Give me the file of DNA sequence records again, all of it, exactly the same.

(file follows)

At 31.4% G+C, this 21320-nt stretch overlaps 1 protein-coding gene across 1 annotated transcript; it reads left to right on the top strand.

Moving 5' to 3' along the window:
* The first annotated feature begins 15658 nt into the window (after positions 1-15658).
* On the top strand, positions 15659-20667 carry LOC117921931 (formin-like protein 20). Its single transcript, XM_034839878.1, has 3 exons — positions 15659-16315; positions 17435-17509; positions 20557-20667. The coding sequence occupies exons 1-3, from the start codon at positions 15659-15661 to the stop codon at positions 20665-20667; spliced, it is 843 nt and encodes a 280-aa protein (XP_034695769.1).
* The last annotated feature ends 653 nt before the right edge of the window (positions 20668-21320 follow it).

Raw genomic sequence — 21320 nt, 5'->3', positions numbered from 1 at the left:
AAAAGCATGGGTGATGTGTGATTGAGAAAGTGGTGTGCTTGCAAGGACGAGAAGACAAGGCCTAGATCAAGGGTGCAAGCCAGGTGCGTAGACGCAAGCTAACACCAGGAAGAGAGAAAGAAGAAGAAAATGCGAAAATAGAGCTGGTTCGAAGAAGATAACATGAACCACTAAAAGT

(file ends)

At 31.4% G+C, this 21320-nt stretch overlaps 1 protein-coding gene across 1 annotated transcript; it reads left to right on the top strand.

Moving 5' to 3' along the window:
* The first annotated feature begins 15658 nt into the window (after positions 1-15658).
* On the top strand, positions 15659-20667 carry LOC117921931 (formin-like protein 20). Its single transcript, XM_034839878.1, has 3 exons — positions 15659-16315; positions 17435-17509; positions 20557-20667. The coding sequence occupies exons 1-3, from the start codon at positions 15659-15661 to the stop codon at positions 20665-20667; spliced, it is 843 nt and encodes a 280-aa protein (XP_034695769.1).
* The last annotated feature ends 653 nt before the right edge of the window (positions 20668-21320 follow it).

Raw genomic sequence — 21320 nt, 5'->3', positions numbered from 1 at the left:
AAAAGCATGGGTGATGTGTGATTGAGAAAGTGGTGTGCTTGCAAGGACGAGAAGACAAGGCCTAGATCAAGGGTGCAAGCCAGGTGCGTAGACGCAAGCTAACACCAGGAAGAGAGAAAGAAGAAGAAAATGCGAAAATAGAGCTGGTTCGAAGAAGATAACATGAACCACTAAAAGT